/ By Clive Minchom /
Two giant Private Equity groups KKR & Co L.P. and Carlyle Group are among companies believed to be preparing bids for Singapore Telecommunications Ltd’s Australian satellite arm, Optus Satellite, Reuters reported Tuesday citing people familiar with the matter. SingTel is believed to be valuing Optus Satellite at more than A$2 billion.
Both KKR and Carlyle are publicly listed companies, KKR whose common units are listed on the New York Stock Exchange and Carlyle which is listed on the NASDAQ. Both are in the global alternative asset management business and operate in many parts of the planet buying businesses, hopefully improving them and then taking their exits at a profit if it works out well.
France’s Eutelsat Communications SA, Blackstone Group and Providence Equity Partners are also reported to be possible bidders. SingTel is understood to be inviting first round offers by June 14. SingTel, controlled by the Singapore State holding company Temasek Holdings, sent out financial information to bidders on Monday, it seems, after announcing a strategic review of the business earlier this year in March. All of the private equity suitors are attracted to the steady cashflow generated by the operation as well as low capital expenditure required that a business like this provides.
Optus sells TV, telephony and broadband services to more than 2 million subscribers in Australia and New Zealand. They operate a total of five satellites, with a sixth, Optus 10 (sic!), scheduled for launch later in 2013. SingTel itself, which acquired the satellite arm when it bought the Optus parent company in 2001 for $14 billion, has been struggling to increase its own earnings because of slowing growth in Singaporean and Australian mobile phone markets and, as well, problems at its Indian affiliated company Bharti Airtel.
Optus Satellite had EBITDA (earnings before interest, tax, depreciation and amortisation) of around A$225 million for 2012, sources have indicated.
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The beauty of these quietly leaked details is that everyone now knows in the market place what is going on, and additional bidders may conceivably be encouraged thereby to present themselves. Singtel’s own advisors Credit Suisse and Morgan Stanley may even help to boost the potential from the auction process by offering favorable debt funding from the US of around A$1.7 billion that buyers can use for the acquisition.
The financing package from Credit Suisse and Morgan Stanley in the US is apparently around seven times Optus’ EBITDA, a leverage level not seen on a buyout in Australia since before the financial crisis. Australia’s own domestic commercial banks have refused to lend more than around four or five times earnings on any buyout deal in recent years, which is prompting the move to tap US funding.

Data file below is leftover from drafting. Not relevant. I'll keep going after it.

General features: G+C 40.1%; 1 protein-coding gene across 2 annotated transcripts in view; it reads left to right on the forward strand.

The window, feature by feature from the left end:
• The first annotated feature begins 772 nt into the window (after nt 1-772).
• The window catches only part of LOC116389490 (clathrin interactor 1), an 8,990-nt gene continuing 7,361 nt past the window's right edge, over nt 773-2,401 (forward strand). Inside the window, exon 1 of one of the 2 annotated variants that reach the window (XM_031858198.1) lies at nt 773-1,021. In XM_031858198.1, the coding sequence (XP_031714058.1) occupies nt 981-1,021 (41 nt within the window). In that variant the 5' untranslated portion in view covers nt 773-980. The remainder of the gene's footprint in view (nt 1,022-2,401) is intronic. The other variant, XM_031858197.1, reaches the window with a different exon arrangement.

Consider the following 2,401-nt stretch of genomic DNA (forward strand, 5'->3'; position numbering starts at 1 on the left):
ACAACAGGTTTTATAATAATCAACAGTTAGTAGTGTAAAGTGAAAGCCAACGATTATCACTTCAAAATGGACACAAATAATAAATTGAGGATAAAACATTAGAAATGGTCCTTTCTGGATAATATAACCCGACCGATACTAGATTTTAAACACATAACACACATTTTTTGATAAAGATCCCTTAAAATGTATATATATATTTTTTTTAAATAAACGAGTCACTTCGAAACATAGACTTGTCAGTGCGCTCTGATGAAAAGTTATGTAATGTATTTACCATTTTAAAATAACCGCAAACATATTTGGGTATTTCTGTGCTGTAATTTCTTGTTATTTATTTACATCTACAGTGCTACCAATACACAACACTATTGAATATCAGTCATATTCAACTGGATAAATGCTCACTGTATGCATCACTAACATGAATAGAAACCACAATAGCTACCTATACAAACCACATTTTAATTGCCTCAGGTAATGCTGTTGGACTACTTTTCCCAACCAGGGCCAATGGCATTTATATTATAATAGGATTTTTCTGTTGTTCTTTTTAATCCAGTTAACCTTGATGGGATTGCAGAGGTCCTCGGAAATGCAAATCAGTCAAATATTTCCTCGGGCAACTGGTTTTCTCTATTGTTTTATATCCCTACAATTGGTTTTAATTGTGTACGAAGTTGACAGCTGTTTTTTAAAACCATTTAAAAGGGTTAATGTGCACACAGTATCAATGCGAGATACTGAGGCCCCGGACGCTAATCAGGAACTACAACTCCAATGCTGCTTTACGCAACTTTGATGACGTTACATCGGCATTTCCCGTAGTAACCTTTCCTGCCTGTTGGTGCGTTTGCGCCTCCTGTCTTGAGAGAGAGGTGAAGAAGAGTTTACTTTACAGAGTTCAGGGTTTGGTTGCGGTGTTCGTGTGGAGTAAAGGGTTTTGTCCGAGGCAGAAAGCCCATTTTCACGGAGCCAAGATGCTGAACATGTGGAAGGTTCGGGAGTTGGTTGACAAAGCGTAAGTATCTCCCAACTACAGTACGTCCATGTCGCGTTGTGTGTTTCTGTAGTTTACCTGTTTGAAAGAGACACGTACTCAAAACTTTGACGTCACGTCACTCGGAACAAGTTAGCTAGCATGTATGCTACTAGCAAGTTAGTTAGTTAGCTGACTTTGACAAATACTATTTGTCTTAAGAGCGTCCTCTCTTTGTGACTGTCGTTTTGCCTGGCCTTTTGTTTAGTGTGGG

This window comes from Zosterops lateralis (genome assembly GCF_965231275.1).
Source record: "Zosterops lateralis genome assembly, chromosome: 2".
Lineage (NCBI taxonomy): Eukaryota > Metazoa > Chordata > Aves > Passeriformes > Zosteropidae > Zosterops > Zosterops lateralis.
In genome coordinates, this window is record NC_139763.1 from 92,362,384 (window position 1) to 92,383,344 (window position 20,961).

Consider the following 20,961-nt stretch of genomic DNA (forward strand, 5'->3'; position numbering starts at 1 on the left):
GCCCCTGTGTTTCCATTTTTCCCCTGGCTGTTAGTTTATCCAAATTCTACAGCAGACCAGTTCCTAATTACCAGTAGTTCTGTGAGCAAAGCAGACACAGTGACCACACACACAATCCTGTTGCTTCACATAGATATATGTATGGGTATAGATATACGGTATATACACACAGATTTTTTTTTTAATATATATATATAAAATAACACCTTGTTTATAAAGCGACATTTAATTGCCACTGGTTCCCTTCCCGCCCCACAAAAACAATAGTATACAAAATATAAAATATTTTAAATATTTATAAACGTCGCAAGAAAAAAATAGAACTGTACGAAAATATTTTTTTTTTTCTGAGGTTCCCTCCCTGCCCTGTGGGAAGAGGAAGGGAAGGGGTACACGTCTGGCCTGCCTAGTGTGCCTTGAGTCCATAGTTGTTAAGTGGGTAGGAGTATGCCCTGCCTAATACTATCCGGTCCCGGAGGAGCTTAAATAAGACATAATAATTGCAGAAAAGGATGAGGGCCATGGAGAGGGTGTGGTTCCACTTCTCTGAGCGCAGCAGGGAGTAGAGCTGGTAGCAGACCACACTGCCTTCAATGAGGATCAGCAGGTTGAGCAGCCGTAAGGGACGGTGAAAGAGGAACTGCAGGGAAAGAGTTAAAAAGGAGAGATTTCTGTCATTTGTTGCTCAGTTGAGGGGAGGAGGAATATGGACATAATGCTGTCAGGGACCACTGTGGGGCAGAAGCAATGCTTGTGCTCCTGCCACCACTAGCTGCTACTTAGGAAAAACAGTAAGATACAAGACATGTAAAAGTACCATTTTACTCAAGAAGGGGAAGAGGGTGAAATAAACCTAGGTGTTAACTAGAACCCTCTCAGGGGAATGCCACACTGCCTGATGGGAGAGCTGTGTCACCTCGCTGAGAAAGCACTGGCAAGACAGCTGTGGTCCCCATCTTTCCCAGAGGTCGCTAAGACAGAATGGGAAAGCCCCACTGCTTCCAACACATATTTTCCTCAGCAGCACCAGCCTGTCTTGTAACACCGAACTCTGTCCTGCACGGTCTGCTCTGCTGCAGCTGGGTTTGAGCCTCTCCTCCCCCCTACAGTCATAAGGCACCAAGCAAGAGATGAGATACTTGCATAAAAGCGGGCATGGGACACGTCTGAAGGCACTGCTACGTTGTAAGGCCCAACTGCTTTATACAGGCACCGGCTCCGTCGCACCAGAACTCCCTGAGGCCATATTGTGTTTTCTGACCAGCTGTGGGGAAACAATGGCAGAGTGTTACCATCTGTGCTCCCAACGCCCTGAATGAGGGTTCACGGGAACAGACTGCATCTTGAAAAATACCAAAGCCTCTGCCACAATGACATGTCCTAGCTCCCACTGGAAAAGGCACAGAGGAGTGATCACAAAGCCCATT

Buyout loans from the United States surged to a record $287 billion in the first quarter, according to Thomson Reuters LPC, a trend that underline the return of risk appetite among investors. Despite the higher cost of US financing, proposed higher debt levels can actually increase returns when private equity firms exit an asset – as long as they turn out to be recession proof and ultimately the businesses acquired grow as intended.
Of course key to playing the game correctly is that all parties around all of the tables, including Singtel, Optus Satellite, Eutelsat, Blackstone, Carlyle, KKR and Providence have officially declined to comment at all for the record, on the basis that such a sale process is confidential!
However the head of KKR’s office in Australia, Justin Reizes, said at a conference in March that he sees the availability of such loans from the US opening up more opportunities for private equity buyouts in Australia. At least that much is on the public record….. so we will now see how it plays out.
KKR (L-R) Founders George Roberts and Henry Kravis
KKR is a global investment institution publicly listed on the New York Stock Exchange. The firm was founded in 1976 as Kohlberg Kravis Roberts & Co by Jerome Kohlberg and his cousins Henry Kravis and George Roberts. Today it is still led by Henry Kravis and George Roberts, as Co-Chairmen and Co-CEOs and is a global powerhouse, based in New York, with offices all over the world and having transacted over the years more than $400 billion of deals and exits. The third founder left the firm in 1987 over differences in KKRs continuing strategy at that time of pursuing mega-deals.
Carlyle Group – David M. Rubenstein
About Carlyle Group
The Carlyle Group is a, Washington based, global alternative asset manager with $176 billion of assets under management in 114 funds and 76 “fund-of-funds” vehicles as of March 31, 2013. Publicly listed on the NASDAQ, Carlyle invests across four segments – Corporate Private Equity, Global Market Strategies, Real Assets and Fund of Funds Solutions – in Africa, Asia, Australia, Europe, the Middle East, North America and South America. Carlyle has expertise in various industries, including: aerospace, defense & government services, consumer & retail, energy, financial services, healthcare, industrial, technology & business services, telecommunications & media and transportation. The Carlyle Group employs more than 1, 400+ people in 34 offices across six continents.
Carlyle was founded in 1987 as an investment banking boutique by five original partners with backgrounds in finance and government: William Conway, Stephen Norris, David Rubenstein, Daniel D’Aniello and Greg Rosenbaum. The firm was named after the Carlyle Hotel in New York where some of the partners used to meet after work. Of the founding five partners Rubenstein (Co-CEO), Conway (Co-CEO) and D’Aniello (Chairman) remain active in the business while Rosenbaum left in the first year and Norris departed in 1995.